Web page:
It was a dead heat between 2016 and 2020 being the hottest year.
Nasa announced on Thursday that the average global land and ocean temperature in 2020 was the highest ever measured, edging out the previous record set in 2016 by less than a tenth of a degree. Talk about a tight race.
However, due to slightly different methods used, the US National Oceanic and Atmospheric Administration (Noaa) judged 2020 as fractionally cooler than 2016, while the UK Met Office also put 2020 in a close second place. And as for the European Union’s climate observation program, it put the two years in a dead heat (According to Australia’s Bureau of Meteorology, 2020 was the fourth hottest year on record for Australia with 2019 still clinching the top spot.)
Despite these small differences in measurements, all the datasets have highlighted the long-term heating up of the planet due to the burning of fossil fuels, deforestation and other human activities. Not only was the world struck by a pandemic in 2020, but the last year marked a number of events due to climate change such as soaring temperatures in countries such as the UK and even the Arctic, enormous hurricanes in the Atlantic and unprecedented fires hitting Australia and California.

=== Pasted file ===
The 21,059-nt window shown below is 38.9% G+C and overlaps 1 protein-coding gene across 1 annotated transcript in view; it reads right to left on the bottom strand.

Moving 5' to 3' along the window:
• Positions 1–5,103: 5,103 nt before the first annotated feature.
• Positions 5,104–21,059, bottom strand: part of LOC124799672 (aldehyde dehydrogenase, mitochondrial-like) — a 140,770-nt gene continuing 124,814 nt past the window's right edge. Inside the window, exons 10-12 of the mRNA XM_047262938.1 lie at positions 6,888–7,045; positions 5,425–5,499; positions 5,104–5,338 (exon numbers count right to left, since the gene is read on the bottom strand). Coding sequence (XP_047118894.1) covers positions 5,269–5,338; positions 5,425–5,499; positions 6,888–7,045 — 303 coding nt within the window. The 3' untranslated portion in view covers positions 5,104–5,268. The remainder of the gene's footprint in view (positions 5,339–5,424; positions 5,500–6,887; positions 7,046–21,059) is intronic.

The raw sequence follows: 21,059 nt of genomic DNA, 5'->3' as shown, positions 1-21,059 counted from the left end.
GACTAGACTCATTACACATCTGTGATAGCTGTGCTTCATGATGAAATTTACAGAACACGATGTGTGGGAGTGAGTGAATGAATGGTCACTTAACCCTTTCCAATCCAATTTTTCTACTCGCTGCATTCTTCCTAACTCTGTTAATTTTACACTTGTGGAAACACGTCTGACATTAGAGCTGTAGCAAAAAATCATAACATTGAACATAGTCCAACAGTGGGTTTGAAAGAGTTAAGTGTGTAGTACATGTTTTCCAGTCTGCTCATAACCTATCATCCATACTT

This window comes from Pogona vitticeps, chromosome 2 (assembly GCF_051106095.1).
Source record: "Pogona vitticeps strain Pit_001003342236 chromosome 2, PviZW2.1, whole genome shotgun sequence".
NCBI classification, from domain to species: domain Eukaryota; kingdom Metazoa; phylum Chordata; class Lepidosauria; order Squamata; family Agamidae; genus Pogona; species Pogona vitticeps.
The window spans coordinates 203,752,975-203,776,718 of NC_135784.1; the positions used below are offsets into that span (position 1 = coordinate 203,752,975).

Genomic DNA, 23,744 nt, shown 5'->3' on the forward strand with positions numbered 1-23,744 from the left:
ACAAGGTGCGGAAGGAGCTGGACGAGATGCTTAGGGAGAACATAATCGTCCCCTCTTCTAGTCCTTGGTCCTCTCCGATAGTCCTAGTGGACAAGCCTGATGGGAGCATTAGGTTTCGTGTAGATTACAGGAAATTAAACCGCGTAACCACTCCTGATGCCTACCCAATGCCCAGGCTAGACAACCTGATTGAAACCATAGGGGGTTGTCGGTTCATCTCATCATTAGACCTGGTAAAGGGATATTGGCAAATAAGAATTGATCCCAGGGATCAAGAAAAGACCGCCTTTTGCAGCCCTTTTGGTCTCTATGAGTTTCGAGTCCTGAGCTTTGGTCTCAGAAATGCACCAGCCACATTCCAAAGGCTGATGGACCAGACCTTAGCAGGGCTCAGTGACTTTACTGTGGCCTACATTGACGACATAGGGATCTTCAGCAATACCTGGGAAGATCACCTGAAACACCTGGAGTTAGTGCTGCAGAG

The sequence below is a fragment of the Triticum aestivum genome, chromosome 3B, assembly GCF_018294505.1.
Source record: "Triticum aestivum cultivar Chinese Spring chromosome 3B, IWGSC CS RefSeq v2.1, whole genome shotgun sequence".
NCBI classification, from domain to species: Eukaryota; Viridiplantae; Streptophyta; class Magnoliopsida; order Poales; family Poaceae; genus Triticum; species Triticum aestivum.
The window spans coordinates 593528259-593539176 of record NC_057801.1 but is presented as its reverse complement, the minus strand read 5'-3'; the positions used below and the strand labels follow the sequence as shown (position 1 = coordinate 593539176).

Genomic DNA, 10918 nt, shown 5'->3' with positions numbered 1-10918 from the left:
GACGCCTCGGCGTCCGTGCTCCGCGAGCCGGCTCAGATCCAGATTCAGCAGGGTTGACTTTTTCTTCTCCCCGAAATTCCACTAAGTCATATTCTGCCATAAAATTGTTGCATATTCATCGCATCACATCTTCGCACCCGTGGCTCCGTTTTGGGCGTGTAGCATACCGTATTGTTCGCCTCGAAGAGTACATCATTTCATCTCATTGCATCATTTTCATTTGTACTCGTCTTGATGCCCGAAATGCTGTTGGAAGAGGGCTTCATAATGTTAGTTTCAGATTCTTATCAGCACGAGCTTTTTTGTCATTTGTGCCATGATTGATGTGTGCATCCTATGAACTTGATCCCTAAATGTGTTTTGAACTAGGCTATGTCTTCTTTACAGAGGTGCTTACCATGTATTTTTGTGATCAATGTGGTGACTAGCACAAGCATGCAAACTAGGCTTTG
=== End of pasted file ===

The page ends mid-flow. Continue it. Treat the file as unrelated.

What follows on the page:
The world’s seven hottest years on record have now all occurred since 2014, with the 10 warmest all taking place in the last 15 years. There have now been 44 consecutive years where global temperatures have been above the 20th-century average.
Scientists have reported that average temperatures will keep increasing due to the huge amount of greenhouse gases we are expelling into the atmosphere. Gavin Schmidt, director of Nasa’s Goddard Institute for Space Studies, told The Guardian: “This isn’t the new normal. This is a precursor of more to come.”
The record, or near-record (you decide which source), heat came despite the moderately cooling influence of La Niña, a periodic climate event. The year also saw the annual average sea ice extent in the Arctic at 3.93m sq miles, the joint smallest on record, tying with 2016, and the average annual snow cover for the northern hemisphere was the fourth lowest on record. With the rising heat in the atmosphere and water, glaciers are melting, sea levels are rising, and these are helping to fuel larger and more destructive storms.
Governments plan to meet later this year in Scotland for crucial UN talks aimed at building upon the Paris deal, which committed countries to avoiding a disastrous global temperature rise of 1.5C from pre-industrial levels.